Thornton Wilder, The Ides of March
tags: death
“I have inherited this burden of superstition and nonsense. I govern innumerable men but must acknowledge that I am governed by birds and thunderclaps”
Thornton Wilder, The Ides of March
“Most of all, however, these observances attack and undermine the very spirit of life within the minds of men. They afford to our Romans, from the street sweepers to the consuls, a vague sense of confidence where no confidence is and at the same time a pervasive fear, a fear which neither arouses to action nor calls forth ingenuity, but which paralyzes. They remove from men's shoulders the unremitting obligation to create, moment by moment, their own Rome. They come to us sanctioned by the usage of our ancestors and breathing the security of our childhood; they flatter passivity and console inadequacy”
Thornton Wilder, The Ides of March
“The first and last schoolmaster of life is living and committing oneself unreservedly and dangerously to living; to men who know this an Aristotle and a Plato have much to say; but those who have imposed cautions on themselves and petrified themselves in a system of ideas, them the masters themselves will lead into error”
Thornton Wilder, The Ides of March
“It is difficult, my dear Lucius, to escape becoming the person others believe one to be. A slave is twice enslaved, once by his chains and once again by the glances that fall upon him and say "thou slave.”
Thornton Wilder, The Ides of March
“As Plato, the dangerous beguiler, said: the best philosophers in the world are boys with their beards new on their chins; I am a boy again.”
Thornton Wilder, The Ides of March
“Am I sure that there is no mind behind our existence and no mystery anywhere in the universe? I think I am. What joy, what relief there would be, if we could declare so with complete conviction. If that were so I could wish to live for ever. How terrifying and glorious the role of man if, indeed, without guidance and without consolation he must create from his own rituals the meaning for his existence and write the rules whereby he lives.”
Thornton Wilder, The Ides Of March
“As an anonymous letter has recently informed me, a dictatorship is a powerful incitement to the composition of anonymous letters. I have never known a time when so many were in circulation. They are continually arriving at my door. Inspired by passion and enjoying the irresponsibility of their orphaned condition, they nevertheless have one great advantage over legitimate correspondence: they expose their ideas to their ultimate conclusion; they empty the sack.”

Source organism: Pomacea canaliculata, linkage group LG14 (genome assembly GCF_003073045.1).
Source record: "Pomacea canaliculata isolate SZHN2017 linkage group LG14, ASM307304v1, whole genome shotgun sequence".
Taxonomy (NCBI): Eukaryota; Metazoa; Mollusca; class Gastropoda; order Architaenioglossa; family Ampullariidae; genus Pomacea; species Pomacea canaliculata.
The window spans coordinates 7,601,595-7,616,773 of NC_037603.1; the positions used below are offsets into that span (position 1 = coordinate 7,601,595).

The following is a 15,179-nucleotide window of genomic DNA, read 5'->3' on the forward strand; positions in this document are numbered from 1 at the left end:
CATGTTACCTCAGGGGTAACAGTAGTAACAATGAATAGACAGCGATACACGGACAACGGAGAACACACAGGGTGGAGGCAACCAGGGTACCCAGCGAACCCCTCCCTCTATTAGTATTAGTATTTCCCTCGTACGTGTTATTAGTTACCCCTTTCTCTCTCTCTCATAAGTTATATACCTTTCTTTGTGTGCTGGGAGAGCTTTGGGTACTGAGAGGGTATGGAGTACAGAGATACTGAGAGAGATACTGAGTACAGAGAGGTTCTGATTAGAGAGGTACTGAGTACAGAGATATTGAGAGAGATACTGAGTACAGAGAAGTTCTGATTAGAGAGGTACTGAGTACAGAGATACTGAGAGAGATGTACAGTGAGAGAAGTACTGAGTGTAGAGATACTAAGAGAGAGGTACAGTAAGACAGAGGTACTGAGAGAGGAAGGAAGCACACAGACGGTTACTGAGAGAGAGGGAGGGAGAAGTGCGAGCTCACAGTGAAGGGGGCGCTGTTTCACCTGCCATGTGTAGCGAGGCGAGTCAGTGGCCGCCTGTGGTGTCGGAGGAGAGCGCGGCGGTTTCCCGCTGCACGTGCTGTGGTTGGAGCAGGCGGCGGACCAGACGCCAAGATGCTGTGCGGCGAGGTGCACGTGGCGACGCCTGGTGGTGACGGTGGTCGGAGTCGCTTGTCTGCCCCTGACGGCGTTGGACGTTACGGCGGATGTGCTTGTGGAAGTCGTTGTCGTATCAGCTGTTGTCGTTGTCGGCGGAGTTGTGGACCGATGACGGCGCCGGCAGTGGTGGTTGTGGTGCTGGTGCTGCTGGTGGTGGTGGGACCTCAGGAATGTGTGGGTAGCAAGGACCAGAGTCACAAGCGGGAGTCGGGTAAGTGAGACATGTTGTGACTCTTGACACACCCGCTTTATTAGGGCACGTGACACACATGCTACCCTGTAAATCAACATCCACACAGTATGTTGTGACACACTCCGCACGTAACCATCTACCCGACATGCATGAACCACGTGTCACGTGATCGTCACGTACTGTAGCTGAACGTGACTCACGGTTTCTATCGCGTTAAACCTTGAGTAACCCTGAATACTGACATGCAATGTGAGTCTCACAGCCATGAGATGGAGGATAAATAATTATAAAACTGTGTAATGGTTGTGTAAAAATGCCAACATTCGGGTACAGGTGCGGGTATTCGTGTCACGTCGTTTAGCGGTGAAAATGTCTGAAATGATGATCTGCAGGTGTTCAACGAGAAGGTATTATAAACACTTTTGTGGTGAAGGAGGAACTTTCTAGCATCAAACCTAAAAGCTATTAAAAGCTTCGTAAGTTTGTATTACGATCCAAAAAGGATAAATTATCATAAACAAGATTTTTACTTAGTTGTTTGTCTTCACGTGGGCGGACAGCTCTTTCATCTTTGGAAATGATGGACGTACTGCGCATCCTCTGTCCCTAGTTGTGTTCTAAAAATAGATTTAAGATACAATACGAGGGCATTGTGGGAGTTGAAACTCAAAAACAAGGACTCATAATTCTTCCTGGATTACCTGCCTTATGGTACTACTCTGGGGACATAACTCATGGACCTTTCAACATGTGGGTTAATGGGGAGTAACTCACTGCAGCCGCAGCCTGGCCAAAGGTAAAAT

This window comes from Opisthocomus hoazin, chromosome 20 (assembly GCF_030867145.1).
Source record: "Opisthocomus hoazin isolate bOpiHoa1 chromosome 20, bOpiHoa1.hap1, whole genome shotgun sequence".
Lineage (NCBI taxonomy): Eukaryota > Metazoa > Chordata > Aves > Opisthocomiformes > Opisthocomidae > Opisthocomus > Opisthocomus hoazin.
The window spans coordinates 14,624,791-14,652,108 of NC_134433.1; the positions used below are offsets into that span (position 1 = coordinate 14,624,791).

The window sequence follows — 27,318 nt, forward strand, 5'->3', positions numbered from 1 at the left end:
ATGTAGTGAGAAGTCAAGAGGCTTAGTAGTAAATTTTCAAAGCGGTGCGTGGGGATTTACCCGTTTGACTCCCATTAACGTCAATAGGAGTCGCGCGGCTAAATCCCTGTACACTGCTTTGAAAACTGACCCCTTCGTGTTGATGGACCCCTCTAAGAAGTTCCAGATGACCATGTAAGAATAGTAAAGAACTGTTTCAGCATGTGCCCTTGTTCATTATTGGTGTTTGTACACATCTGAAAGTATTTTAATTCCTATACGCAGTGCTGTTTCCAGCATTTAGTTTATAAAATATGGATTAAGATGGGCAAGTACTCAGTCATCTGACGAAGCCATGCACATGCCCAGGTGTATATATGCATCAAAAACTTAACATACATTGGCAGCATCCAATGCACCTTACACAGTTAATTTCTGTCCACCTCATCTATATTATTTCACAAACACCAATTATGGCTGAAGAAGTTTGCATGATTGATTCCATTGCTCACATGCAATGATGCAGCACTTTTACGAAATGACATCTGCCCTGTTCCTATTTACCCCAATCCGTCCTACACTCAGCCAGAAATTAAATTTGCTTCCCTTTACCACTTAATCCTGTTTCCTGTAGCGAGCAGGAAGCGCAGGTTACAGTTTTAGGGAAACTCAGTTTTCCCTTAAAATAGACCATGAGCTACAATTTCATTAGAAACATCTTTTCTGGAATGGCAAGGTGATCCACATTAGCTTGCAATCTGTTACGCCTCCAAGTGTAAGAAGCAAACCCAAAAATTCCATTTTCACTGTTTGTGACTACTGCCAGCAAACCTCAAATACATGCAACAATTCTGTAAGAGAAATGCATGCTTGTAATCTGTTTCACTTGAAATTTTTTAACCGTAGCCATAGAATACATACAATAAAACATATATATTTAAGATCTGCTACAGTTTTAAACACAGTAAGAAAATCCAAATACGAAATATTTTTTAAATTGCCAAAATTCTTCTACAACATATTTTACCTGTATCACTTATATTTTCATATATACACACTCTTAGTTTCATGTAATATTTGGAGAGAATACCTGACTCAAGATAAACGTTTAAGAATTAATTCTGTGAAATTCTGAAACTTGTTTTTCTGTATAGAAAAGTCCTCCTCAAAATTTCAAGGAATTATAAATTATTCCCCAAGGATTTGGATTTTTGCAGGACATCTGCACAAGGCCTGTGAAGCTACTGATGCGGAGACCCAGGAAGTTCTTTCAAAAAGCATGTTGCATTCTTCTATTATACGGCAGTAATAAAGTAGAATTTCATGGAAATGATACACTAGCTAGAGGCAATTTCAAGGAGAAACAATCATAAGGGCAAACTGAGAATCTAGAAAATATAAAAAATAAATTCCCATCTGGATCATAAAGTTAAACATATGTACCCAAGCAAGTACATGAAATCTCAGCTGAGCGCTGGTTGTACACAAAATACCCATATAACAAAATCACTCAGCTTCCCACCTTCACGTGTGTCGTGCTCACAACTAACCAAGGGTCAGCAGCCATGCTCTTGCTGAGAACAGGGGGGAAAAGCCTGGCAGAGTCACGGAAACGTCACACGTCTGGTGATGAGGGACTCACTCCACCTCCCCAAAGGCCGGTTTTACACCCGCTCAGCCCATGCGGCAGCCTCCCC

Thornton Wilder, The Ides of March
“The central movement of the mind is the desire for unrestricted liberty and (...) this movement is invariably accompanied by its opposite, a dread of the consequences of liberty.”
Thornton Wilder, The Ides of March
“It is in this sense that responsibility is liberty; the more decisions that you are forced to make alone, the more you are aware of your freedom to choose.”
Thornton Wilder, The Ides of March
“There are few pleasures equal to that of imparting to a voracious learner the knowledge that one has grown old and weary in acquiring.”
Thornton Wilder, The Ides of March
“Second only to the master of us all, Clodia has become the most discussed person in Rome. Versus of unbounded obscenity are scribbled about her over the walls and pavements of all the baths and urinals in Rome.”
Thornton Wilder, The Ides of March
“Contemplating Clodia I find scarcely a drop in my heart of that compassion which Epicurus enjoins us to extend toward the erring.”
Thornton Wilder, The Ides of March
“One can go on saying for years that one doesn't listen to gossip, that the absent cannot defend themselves from slander, etc., etc.; but, after all, isn't the provocation of so much gossip an offense in itself?”
Thornton Wilder, The Ides of March
“E cu neputinţă ca până la urmă să nu ajungi cum crede lumea că eşti.”
Thornton Wilder, The Ides of March
“Listen, you are no longer a boy. You are forty. When will you learn not to wait for chance but to build on what you have and use each day to consolidate your position? Why have you never been anything more than Tribune? Because your plans always begin with next month.”
Thornton Wilder, The Ides of March
“All historical novels are science fiction since they are about time travel,”
Thornton Wilder, The Ides of March